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Tax changes affecting businesses

The last 12 months has been an eventful time in the tax world to say the least. The new Government has introduced some significant changes both from a personal and business perspective, with the new legislation aimed at creating a ‘level playing field’ for those paying tax. Let us take a look at some of the changes that will affect business taxpayers.

Dividend Tax Rates

One of the most unwelcome changes for business owners is the new regime for the taxation of dividends with effect from 6 April 2016 that is designed to simplify the system and provide a new 0% allowance. The changes are:

the tax credit of 10% has been abolished;
a new 0% rate on the first £5,000 of dividend income has been introduced;
new dividend tax rates of 7.5%, 32.5% and 38.1% will apply for basic rate, higher rate and additional rate taxpayers respectively.

Let us reflect on this for a moment though.  The tax credit abolition just simplifies the maths – avoids the need to gross up, deduct and end up with the number you first thought of.  The new 0% on the first £5,000 sounds like a plus – but this will only be of benefit to those who would have paid tax on dividend income in the first place.  For those individuals who were paying tax at basic rate, dividend income produced no further tax liability as the mysterious tax credit took care of that.  In addition to this, the £5,000 at 0% is part of the basic rate band, not an addition to it so in fact this measure may increase tax on other income.

We now have a situation where some taxpayers who previously had no further tax liability will have to think about saving for a tax bill (7.5%) on 31 January following the tax year of receipt of the dividend. In fact, they may also fall in to the payment on account regime and have to pay a sum equivalent to 50% of the prior year tax liability on each of the 31 January in the tax year of receipt and 31 July following the year of receipt. Higher rate and additional rate tax payers are also hit by an increase of 7.5% on the rate of tax due.

Business owners looking at profit extraction should consider planning prior to 5 April 2016 if cash flow and distributable reserves allow. In doing so, thought should also be given to the consequential accelerated tax payment date.

Corporation Tax Rates and Reliefs

Corporation tax rates will be falling over the next few years.  The current 20% rate will fall to 19% from 1 April 2017 and to 18% from 1 April 2020. There is not much more to be said about this - lower taxes are always welcome and result in higher net profit available for reinvestment and distribution to shareholders.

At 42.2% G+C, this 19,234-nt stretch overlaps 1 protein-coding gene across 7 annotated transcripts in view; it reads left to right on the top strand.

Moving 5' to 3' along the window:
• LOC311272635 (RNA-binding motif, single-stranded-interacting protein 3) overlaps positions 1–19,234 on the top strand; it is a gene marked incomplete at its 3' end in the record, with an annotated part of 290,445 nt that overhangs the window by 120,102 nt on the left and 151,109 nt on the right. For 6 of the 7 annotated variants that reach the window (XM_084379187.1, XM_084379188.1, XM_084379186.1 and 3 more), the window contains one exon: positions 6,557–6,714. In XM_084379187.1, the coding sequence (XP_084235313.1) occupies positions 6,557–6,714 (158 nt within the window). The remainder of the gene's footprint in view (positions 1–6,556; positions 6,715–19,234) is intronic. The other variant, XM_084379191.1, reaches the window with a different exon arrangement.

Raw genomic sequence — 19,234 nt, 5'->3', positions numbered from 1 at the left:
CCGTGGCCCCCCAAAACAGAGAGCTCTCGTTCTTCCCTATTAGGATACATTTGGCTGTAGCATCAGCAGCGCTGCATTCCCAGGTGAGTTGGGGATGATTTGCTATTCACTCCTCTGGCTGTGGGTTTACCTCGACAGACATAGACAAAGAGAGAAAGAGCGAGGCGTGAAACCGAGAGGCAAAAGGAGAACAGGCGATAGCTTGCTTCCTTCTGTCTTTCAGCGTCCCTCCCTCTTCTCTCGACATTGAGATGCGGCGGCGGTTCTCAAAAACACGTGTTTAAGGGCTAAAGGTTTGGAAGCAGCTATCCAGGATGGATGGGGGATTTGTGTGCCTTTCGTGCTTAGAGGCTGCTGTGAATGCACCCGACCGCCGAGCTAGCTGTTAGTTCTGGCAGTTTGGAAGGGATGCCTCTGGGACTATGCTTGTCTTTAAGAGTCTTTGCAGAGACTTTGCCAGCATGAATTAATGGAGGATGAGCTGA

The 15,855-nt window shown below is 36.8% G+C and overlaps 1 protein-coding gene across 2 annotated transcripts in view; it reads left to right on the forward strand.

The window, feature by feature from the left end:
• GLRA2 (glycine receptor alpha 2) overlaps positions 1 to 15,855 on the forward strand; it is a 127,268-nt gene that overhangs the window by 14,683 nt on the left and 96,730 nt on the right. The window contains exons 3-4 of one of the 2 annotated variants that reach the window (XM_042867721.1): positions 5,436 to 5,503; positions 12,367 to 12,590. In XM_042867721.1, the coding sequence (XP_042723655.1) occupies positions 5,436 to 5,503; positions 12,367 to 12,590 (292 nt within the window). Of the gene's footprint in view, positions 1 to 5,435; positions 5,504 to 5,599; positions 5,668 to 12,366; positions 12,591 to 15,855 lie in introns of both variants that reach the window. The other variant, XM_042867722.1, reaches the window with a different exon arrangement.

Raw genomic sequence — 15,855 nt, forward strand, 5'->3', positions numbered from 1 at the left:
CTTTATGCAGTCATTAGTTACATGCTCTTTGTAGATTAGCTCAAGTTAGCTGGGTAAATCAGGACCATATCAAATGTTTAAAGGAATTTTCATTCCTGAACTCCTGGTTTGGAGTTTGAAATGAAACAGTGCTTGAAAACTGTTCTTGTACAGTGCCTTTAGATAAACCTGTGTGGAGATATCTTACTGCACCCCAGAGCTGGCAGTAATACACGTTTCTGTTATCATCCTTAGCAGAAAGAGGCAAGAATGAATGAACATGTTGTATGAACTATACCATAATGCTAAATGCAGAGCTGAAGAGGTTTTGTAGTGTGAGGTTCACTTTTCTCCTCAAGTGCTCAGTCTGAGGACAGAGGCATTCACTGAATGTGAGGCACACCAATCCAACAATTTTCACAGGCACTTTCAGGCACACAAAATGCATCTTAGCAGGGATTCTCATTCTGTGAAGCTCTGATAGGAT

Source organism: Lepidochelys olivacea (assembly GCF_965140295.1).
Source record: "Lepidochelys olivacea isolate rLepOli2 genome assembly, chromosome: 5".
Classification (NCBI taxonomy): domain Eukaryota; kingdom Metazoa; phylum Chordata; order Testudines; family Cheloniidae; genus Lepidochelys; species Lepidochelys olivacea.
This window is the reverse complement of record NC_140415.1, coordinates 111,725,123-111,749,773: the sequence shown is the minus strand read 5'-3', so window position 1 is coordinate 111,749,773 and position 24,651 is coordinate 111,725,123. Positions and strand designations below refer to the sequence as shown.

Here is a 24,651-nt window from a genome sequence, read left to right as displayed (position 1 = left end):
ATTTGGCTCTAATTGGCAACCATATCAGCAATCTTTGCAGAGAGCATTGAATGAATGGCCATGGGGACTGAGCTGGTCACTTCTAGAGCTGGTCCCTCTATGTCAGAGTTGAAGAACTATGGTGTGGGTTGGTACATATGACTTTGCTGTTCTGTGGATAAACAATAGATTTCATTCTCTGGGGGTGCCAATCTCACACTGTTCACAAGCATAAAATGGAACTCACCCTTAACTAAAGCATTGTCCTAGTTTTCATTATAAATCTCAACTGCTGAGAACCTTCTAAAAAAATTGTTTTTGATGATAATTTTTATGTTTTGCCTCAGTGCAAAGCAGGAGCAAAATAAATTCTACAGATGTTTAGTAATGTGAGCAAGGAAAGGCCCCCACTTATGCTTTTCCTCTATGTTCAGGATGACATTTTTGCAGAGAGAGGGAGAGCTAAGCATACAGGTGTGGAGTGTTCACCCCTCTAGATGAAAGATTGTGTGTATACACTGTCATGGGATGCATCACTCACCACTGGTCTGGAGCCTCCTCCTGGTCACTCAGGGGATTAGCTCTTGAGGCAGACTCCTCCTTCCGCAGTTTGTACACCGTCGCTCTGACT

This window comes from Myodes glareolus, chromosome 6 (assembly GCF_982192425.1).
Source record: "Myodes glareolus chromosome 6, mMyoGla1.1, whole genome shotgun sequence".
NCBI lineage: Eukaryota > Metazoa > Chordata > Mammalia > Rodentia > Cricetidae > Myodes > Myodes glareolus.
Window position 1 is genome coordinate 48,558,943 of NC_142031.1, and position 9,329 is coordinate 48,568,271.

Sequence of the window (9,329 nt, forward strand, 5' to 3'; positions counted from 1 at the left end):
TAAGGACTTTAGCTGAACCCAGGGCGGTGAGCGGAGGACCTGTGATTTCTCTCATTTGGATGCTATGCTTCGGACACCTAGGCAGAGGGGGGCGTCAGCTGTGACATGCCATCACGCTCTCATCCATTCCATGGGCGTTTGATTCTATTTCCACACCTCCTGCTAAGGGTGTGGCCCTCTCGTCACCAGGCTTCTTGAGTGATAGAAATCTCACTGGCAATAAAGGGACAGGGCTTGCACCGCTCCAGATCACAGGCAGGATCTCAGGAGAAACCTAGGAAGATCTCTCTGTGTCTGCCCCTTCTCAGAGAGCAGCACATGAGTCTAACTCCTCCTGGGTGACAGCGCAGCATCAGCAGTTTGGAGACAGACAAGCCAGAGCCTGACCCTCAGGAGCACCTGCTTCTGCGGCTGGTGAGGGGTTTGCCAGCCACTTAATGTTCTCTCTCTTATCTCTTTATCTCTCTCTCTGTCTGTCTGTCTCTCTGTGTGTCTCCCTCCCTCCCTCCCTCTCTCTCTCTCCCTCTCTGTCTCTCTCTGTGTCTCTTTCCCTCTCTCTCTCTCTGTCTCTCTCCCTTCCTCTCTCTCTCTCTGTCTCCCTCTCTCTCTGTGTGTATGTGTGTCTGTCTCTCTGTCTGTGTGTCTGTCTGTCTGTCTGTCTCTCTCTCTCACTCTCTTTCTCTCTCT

A surprise announcement in the 2015 Summer Budget was the withdrawal of tax relief on goodwill and intangibles purchased post 7 July 2015.  Tax relief on some intangibles survives (know how, patent rights) and relief in relation to existing purchased goodwill remains intact.  This will certainly remove some of the tension created between negotiating parties where the purchaser wants to buy assets and secure tax relief on goodwill and the vendor wants to sell shares and claim entrepreneurs’ relief.

Annual Investment Allowance

The new Annual Investment Allowance came in to force from 1 January 2016 for businesses purchasing qualifying equipment.  Although originally set to drop from £500,000 to £25,000 this was later revised by the Chancellor to £200,000.

Payrolling benefits

The position on reporting on benefits and expenses is set to change from April 2016.  From that date reimbursed business expenses will no longer need to be reported and voluntary payroll of specified benefits is available. In addition, forms P46 (car) will no longer be necessary where the car benefit is being taxed via the payroll.

The benefits that may be taxed through the payroll rather than reported on form P11D are:

  • cars and fuel;
  • medical insurance (health and dental) and medical treatment; and
  • taxable subscriptions.

When you register, you can elect to move some or all employees on to the new system, for some or all of the available benefits.  Instead of calculating the taxable benefit at the end of the tax year, you will need to estimate the expected cash equivalent value of the benefit at the beginning of the tax year.

Summary

A variety of changes for business tax payers are coming up and, as ever, spending time with your adviser to review where your business is going and which tax changes will affect you is important. To discuss what the changes will mean for you and your business, please get in touch with me or your usual Mercer & Hole contact.

 

 

Date: 17th February, 2016
Author: Jacqui Gudgion

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